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Omnium Gatherum - Years In Waste
Back like a defiant, irascible scourge, invisible veterans Omnium Gatherum continue to build upon their reputation as the Dark Tranquillity of Finland, in sort of below the radar miniature. No mistake, this is the junior band with the most death thrashin' potential, and why that is has a lot to do with the fact that the band's motivations are impervious to criticism. No ghey NWOUSM melodies for these guys, but still, there' a fair bit of melody. Only thing is, where this melody goes is somewhat spooky, say toward Evergrey or Opeth, rather than some tangle inside American emo hardcore corporate radio. No, what Omnium Gatherum get up to - when not building a wall of fast, uncompromising, precise Swedish-style thrash - is a sort of spooky progressive, psychedelic, gothic sense of atmosphere. On punished mic, Antti Filppu offers a hollowed-out, hoarse presence, like he's been exhorting you to believe until the campaign trail faithful have to strain to hear him, knowing they must, because it's important. Very rhythmic, very dramatic, very Finnish, Years In Waste sounds like the solemn work of a Soilwork with permanent scowls.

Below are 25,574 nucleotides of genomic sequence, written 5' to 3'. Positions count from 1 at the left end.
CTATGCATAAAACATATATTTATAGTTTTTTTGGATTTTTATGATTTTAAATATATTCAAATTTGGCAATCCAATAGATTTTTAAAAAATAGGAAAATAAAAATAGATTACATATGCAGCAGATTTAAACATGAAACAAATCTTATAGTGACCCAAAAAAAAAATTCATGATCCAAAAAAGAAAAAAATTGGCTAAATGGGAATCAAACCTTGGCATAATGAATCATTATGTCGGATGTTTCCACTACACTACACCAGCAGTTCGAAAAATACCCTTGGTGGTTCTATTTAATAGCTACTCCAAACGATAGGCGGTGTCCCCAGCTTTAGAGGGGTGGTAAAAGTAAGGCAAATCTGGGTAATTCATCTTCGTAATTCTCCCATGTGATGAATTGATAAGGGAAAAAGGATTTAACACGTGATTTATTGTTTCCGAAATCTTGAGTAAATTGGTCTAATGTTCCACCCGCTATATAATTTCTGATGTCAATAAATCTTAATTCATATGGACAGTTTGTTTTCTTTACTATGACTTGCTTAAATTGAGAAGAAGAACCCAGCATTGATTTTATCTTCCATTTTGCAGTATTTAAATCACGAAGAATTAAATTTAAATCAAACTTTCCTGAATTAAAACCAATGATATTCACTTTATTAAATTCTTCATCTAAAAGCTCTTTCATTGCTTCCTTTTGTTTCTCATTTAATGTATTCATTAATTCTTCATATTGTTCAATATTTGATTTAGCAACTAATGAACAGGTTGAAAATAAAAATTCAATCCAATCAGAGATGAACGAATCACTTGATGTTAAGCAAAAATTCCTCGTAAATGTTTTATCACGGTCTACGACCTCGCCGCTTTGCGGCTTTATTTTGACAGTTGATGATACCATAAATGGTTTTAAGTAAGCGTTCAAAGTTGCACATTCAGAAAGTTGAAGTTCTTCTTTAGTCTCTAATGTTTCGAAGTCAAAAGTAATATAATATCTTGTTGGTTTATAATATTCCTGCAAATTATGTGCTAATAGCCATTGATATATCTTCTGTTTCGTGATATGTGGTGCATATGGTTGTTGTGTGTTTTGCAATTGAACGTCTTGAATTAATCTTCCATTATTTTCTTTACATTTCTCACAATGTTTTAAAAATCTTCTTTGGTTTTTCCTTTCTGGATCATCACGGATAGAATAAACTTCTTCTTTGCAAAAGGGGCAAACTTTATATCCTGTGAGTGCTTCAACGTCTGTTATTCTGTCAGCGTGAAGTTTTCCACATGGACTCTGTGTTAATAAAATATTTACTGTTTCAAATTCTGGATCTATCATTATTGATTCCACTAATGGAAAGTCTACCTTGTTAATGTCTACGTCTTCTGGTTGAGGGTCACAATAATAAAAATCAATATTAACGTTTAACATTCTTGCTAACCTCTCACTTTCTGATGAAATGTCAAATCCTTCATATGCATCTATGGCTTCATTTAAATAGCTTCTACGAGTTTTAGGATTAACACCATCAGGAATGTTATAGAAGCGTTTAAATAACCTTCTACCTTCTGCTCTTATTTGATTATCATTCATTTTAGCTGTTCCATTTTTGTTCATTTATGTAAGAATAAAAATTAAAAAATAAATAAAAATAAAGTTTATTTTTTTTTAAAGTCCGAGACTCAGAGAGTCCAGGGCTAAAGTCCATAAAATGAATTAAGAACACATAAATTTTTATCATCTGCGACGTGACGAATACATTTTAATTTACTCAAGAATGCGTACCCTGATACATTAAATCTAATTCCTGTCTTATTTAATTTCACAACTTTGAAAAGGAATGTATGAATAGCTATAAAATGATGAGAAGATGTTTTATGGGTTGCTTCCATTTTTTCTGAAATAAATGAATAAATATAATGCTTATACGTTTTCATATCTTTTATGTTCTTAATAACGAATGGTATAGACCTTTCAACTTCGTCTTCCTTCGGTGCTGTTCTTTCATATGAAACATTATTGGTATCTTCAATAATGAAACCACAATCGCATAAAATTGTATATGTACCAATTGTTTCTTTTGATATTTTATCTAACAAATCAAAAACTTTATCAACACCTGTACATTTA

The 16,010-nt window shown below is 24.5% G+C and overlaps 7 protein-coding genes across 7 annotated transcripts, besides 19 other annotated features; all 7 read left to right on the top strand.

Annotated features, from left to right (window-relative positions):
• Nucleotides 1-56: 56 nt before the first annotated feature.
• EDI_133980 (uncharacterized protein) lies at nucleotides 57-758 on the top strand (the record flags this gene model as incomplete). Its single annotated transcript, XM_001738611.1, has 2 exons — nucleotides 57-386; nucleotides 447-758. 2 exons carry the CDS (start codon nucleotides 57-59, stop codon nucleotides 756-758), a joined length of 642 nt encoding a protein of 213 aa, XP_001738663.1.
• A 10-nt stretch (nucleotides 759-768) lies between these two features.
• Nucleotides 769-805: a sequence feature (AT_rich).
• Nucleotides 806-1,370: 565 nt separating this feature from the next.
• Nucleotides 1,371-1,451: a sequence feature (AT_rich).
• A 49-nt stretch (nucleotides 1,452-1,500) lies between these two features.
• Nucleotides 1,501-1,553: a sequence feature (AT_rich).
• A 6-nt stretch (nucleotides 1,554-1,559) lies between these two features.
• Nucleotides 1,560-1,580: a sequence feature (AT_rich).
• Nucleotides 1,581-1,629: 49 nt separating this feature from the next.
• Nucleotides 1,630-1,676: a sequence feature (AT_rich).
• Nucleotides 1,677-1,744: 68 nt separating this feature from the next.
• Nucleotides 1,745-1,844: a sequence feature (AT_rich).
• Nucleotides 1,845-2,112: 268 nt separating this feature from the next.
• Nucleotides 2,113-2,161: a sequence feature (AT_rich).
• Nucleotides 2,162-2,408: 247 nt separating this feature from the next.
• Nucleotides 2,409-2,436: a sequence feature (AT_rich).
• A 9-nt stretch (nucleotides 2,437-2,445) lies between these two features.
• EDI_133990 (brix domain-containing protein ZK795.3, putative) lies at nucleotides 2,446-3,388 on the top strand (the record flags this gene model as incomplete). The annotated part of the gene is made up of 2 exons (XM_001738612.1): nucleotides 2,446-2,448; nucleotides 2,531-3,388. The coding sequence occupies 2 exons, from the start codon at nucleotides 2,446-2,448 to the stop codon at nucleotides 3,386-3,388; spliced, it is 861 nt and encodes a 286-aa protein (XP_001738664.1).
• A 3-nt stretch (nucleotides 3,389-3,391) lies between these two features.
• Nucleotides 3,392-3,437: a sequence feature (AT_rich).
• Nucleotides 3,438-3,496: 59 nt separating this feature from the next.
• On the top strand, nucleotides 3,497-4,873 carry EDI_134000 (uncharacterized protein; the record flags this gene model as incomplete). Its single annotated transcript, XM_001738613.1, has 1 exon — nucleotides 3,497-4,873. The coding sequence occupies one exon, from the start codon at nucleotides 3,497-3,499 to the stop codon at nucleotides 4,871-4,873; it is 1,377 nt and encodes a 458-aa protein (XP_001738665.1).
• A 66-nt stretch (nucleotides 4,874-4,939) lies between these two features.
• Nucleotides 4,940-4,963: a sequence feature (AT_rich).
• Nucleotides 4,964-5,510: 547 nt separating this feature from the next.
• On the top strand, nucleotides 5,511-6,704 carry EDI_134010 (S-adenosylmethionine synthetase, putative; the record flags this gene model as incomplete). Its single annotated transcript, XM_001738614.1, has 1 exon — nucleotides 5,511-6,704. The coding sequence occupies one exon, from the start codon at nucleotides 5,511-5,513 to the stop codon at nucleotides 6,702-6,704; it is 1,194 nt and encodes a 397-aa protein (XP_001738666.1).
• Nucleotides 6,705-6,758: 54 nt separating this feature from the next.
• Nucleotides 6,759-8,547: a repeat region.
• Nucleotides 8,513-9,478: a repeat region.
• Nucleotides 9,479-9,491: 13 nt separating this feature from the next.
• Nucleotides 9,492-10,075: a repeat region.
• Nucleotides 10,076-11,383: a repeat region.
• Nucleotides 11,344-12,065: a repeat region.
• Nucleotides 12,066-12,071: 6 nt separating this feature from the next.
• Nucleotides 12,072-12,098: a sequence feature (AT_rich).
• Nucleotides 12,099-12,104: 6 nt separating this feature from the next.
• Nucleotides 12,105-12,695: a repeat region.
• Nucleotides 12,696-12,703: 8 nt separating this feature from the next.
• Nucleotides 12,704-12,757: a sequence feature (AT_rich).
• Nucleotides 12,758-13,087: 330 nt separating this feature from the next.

Waysted - Back From The Dead
Out in late '04, this is just starting to creep through the distribution chain, this being the return o the ruff 'n' ready Waysted franchise led by UFO's Pete Way and classic Waysted lineup vocalist Fin. Long sordid story about why Paul Chapman's guitar tracks got wiped (Paul was also a big part of classic Waysted, as well as guitarist for UFO), but here we are. First off, I bloody love this album, in the manner that there are a few tracks I will play into the ground, and a bunch that aren't so hot. And Back From The Dead really can't afford that, given its scant eight track composition over 40 minutes of simple, songful grounding. But Fin's ragged, imperfect voice has lost none of its charm, and Pete's premise - straight line, traditional rock 'n' roll with Springsteen heroics tempered by a punk edge - has also been maintained, as evidenced by moody, measured opener The Alternativa (great first line: "Hey hombre, how close is he gonna pass you today?"; rippin' solo from Chris George as well), the uplifting Dreams and the Stonesy and near blissful Must B More 2 It Than This. The album closes strong as well, with a great ballad and then a mean boogie rocker called Lost In Cleveland. Damn, I just with it was 12 tracks long. Still, glad the boys are back in town, even if it's likely a fragile union, what with UFO being top priority for Pete. Now back to obsessing over half of this and all of Vices.
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